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Health hazard during pregnancy: arsenic in rice
Health risk from rice. Scientists from Dartmouth Medical School in Hanover (USA) found that half a cup of rice a day already meets the WHO limit for arsenic in drinking water. This is a great danger, especially for babies in the womb.
One cup of rice a day increases the arsenic value significantly
The scientists examined the urine of 229 women, half of whom ate little or no rice and the other half a normal amount of rice from the supermarket. The amount of arsenic excreted in the urine was then used to draw conclusions about the exposure of the test subjects.
The scientists commented on the result as follows: "Based on the measured arsenic value, half a cup of rice per day was sufficient to give arsenic levels similar to drinking a liter of water with ten micrograms of arsenic - the WHO limit value." China has already set a limit value for arsenic in food, there is no such value in Europe and the USA. Diane Gilbert-Diamond from Dartmouth Medical School in Hanover and her colleagues report: "While drinking water has long been known as a potential source of arsenic contamination, data is only now showing that food can also contain substantial amounts of arsenic."
Why does rice contain arsenic? Arsenic occurs in low, very different concentrations in practically every soil on earth. When the rice plant picks up the arsenic from the ground, it stores it in the rice grain, among other things. If people eat the rice, the arsenic also gets into the human body. Since the arsenic load on the soil and also on the rice plants is very different, it is difficult to determine a specific load for the end user.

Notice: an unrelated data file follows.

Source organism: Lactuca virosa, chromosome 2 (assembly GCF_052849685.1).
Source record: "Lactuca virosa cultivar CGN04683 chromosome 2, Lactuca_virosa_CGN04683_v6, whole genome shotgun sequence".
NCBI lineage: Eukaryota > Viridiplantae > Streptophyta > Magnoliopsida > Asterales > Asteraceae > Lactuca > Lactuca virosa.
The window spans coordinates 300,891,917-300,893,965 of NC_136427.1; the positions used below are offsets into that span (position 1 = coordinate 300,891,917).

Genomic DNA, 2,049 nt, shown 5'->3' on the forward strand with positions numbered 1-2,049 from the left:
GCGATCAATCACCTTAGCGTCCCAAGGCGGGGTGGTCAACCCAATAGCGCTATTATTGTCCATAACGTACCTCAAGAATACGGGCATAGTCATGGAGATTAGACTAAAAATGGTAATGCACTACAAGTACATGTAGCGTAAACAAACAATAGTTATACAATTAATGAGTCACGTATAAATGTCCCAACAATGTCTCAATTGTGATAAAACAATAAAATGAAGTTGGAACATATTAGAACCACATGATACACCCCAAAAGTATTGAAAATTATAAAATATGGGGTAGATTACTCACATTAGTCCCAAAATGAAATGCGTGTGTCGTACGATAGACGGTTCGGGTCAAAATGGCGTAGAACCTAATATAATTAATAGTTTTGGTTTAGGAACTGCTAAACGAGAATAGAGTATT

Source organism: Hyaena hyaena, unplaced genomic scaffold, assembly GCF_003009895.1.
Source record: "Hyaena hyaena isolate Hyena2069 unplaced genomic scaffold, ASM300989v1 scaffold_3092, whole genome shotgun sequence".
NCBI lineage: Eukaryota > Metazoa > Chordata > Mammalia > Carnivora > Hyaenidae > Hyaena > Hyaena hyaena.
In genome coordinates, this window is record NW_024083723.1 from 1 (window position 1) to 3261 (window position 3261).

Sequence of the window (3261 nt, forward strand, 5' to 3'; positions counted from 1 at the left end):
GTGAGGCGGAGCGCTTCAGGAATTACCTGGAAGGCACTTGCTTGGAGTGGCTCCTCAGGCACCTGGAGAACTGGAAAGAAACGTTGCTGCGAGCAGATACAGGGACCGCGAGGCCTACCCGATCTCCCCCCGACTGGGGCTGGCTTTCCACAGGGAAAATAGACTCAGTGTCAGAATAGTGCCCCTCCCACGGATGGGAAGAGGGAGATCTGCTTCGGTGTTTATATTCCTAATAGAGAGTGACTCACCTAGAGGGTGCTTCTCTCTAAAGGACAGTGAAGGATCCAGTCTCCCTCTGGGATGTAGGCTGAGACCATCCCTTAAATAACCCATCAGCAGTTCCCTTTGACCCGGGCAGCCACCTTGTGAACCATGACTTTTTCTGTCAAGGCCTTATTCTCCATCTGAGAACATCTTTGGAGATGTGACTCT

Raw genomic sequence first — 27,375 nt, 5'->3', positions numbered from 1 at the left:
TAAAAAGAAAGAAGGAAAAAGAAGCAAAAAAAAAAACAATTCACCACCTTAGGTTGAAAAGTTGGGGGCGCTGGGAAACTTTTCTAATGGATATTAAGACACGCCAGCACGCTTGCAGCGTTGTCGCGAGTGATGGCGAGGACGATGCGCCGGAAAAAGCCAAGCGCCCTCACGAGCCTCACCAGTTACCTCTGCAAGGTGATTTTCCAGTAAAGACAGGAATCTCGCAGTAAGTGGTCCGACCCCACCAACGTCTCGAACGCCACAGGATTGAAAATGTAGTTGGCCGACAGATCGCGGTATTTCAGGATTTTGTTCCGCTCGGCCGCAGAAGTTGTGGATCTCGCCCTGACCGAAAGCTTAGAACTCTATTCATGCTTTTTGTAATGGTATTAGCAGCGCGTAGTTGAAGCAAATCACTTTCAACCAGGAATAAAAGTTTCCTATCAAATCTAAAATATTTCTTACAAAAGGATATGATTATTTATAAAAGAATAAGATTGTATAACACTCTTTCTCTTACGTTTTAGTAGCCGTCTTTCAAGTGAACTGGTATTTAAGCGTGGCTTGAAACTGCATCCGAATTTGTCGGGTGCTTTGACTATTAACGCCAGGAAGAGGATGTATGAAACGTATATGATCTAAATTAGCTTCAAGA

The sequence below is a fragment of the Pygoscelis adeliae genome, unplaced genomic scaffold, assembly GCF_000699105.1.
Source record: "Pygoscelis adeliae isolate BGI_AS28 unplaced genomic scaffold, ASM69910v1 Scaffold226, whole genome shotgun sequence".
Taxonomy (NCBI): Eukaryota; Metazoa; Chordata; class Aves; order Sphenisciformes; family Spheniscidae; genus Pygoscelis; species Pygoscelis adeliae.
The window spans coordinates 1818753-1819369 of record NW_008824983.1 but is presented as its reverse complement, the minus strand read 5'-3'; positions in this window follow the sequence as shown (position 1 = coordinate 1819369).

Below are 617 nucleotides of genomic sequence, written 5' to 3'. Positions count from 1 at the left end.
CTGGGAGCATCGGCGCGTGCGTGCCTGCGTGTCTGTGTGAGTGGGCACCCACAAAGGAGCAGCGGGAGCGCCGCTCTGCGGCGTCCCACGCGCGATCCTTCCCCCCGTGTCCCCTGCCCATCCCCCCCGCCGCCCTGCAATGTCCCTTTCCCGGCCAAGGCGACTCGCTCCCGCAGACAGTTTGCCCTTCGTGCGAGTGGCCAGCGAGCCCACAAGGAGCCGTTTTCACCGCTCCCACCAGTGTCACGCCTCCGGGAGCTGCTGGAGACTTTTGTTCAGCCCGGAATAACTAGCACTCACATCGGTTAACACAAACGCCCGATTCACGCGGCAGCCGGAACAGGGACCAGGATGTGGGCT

Increased health risk for fetuses Since the researchers found that the test subjects who regularly eat rice had significantly higher arsenic levels in their urine, pregnant women in particular are potentially very at risk. The researchers report that the health consequences of arsenic exposure for women are still unclear. However, the burden on fetuses poses a major health risk. Diane Gilbert-Diamond and her colleagues comment on this as follows: "Embryonic development is a phase that is particularly sensitive to arsenic poisoning." The researchers also report that children who already increased in the womb Were exposed to arsenic levels, are smaller at birth and have a weakened immune system. The risk of developing lung cancer is also increased.
Arsenic poisoning If arsenic poisoning even occurs, it can be fatal. Among other things, there are cramps, internal bleeding, nausea, vomiting and diarrhea. As a result, kidney and circulatory failure can occur. (ag)
Image: Rainer Sturm / pixelio.de